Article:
- Albert Kennedy Trust: Charity that supports LGBTQ people ages 16-25 who experience homelessness or a hostile environment https://www.akt.org.uk/how-we-help
- Stonewall: Charity that offers help and advice to LGBTQ members and provides information service lines from 9:30 – 4:30, Monday to Friday: 0800 0502020. https://www.stonewall.org.uk/help-and-advice
- IMANN: Charity that supported Muslim individuals who identify as LGBTQ+ https://imaanlondon.wordpress.com/about/
- Rainbow Noir: Peer support group that provides support and a voice for people of colour who identify as LGBTQ+ http://www.rainbownoirmcr.com/
- Galop: LGBTQ+ anti violence charity which provides support to LGBTQ+ victims and survivors of hate crime and other forms of violence. http://www.galop.org.uk/
- Insideout: Our therapists and coaches can support you via 1-2-1 sessions – for more information contact: [email protected] – https://lettheinsideout.com
For further help and support and to see how we can support you today contact us through the ‘Request a demo’ button. If you already have access to our award winning service then for more hints and tips check-out the InsideOut app or contact us at [email protected]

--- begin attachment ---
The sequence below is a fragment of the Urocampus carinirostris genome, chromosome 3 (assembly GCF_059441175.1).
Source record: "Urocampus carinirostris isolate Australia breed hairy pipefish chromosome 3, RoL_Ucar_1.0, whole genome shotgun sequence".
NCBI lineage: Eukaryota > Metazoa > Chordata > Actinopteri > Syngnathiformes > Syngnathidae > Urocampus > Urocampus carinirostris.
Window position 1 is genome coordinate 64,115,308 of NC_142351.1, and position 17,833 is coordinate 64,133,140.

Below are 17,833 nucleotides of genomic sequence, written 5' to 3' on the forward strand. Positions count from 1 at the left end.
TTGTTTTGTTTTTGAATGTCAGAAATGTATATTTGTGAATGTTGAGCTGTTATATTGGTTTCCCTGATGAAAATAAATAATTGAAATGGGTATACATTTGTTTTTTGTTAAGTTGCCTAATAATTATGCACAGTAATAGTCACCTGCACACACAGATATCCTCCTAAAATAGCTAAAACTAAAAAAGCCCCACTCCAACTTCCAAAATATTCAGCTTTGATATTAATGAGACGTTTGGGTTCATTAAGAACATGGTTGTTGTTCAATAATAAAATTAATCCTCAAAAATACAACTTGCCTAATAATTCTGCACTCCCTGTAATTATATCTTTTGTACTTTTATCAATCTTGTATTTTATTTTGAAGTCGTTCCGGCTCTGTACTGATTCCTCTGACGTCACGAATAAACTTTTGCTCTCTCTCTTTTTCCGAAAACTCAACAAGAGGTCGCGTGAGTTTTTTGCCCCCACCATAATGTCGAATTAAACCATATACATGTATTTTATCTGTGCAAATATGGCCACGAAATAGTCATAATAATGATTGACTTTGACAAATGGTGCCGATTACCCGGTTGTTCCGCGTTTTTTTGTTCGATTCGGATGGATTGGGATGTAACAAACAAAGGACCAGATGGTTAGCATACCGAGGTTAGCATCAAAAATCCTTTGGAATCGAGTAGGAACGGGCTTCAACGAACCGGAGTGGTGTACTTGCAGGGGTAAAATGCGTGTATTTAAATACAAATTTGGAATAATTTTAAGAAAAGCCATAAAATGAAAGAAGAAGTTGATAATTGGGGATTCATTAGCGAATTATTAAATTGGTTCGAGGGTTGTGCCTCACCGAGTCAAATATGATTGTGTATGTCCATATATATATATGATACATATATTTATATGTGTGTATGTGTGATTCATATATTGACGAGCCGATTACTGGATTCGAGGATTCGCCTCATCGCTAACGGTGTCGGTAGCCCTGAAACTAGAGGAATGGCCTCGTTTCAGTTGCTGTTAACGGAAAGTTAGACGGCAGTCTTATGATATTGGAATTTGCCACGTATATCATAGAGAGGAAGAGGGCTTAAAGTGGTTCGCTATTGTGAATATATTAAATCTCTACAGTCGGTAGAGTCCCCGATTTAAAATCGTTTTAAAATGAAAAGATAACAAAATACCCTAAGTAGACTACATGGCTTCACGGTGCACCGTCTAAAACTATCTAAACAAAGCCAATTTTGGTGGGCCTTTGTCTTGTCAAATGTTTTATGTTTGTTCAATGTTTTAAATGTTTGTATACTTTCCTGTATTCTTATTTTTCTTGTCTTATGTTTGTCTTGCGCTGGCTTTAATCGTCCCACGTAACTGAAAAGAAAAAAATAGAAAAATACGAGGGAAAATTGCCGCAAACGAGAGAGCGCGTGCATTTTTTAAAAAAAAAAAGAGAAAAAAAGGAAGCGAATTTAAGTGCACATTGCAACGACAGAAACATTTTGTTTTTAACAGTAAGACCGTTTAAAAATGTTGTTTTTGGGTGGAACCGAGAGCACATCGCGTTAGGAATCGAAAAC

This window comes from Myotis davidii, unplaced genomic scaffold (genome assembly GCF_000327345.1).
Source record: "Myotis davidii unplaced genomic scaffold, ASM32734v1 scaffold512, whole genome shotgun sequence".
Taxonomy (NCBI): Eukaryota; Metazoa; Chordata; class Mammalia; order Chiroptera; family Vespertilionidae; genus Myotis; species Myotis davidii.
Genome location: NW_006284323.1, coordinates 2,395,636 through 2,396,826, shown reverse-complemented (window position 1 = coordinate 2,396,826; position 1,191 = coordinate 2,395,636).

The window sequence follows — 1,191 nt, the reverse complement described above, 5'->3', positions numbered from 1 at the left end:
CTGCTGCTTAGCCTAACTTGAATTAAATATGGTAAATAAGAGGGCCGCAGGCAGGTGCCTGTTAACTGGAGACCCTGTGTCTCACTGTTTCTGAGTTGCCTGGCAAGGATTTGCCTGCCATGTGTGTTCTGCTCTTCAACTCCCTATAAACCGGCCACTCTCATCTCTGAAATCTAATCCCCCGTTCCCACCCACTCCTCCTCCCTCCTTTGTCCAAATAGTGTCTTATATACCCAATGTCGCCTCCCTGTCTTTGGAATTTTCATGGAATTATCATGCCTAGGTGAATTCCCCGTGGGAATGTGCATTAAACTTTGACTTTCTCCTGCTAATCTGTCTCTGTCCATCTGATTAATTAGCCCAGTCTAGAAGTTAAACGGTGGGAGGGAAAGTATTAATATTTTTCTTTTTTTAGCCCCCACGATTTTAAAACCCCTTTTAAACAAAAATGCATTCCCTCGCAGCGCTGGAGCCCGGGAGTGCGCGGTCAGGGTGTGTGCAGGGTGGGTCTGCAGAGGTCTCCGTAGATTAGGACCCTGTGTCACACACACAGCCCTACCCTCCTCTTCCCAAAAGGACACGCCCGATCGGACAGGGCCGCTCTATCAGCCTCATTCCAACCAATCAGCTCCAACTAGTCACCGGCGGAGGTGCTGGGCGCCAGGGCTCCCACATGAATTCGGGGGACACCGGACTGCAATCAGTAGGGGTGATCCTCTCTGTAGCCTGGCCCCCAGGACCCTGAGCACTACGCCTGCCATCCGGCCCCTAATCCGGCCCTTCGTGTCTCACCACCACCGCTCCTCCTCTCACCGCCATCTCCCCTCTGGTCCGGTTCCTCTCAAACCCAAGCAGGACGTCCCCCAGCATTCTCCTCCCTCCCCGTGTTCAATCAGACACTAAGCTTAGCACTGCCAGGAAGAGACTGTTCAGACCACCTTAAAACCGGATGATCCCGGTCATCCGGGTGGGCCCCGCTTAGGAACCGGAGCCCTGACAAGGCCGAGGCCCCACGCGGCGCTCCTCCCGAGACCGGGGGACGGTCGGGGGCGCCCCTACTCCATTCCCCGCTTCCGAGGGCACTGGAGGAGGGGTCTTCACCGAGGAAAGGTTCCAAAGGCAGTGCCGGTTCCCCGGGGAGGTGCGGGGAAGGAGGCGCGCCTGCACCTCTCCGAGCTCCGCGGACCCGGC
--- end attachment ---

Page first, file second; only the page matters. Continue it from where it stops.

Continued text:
Author: Sydney Perks, Content Contributor at InsideOut
- Clayton, Hannah. “Why is the LGBTQ+ community disproportionately affected by mental health problems and suicide?” NHS Choices, NHS, 08 Oct. 2022, www.gmmh.nhs.uk/news/why-is-the-lgbtq-community-disproportionately-affected-by-mental-health-problems-and-suicide-4240/.
- Finnis, Alex. “When LGBT History Month Is, the Theme for 2022 and How to Get Involved.” Inews.co.uk, 01 Feb. 2022, https://inews.co.uk/news/lgbt-plus-history-month-2022-what-dates-theme-uk-events-how-involved-february-1435499
- Liopetriti, Yiota. “LGBTQ Pride Month – 8 Steps to Being a Better Ally.” ShelterBox, 06 June 2022, www.shelterbox.org/news/blog/being-better-allies-practical-steps/.
- Rosemary. “LGBT in Britain – Health.” Stonewall, 07 Nov. 2018, www.stonewall.org.uk/lgbt-britain-health.
- “Wellbeing.” Stonewall, 5 June 2020, www.stonewall.org.uk/wellbeing.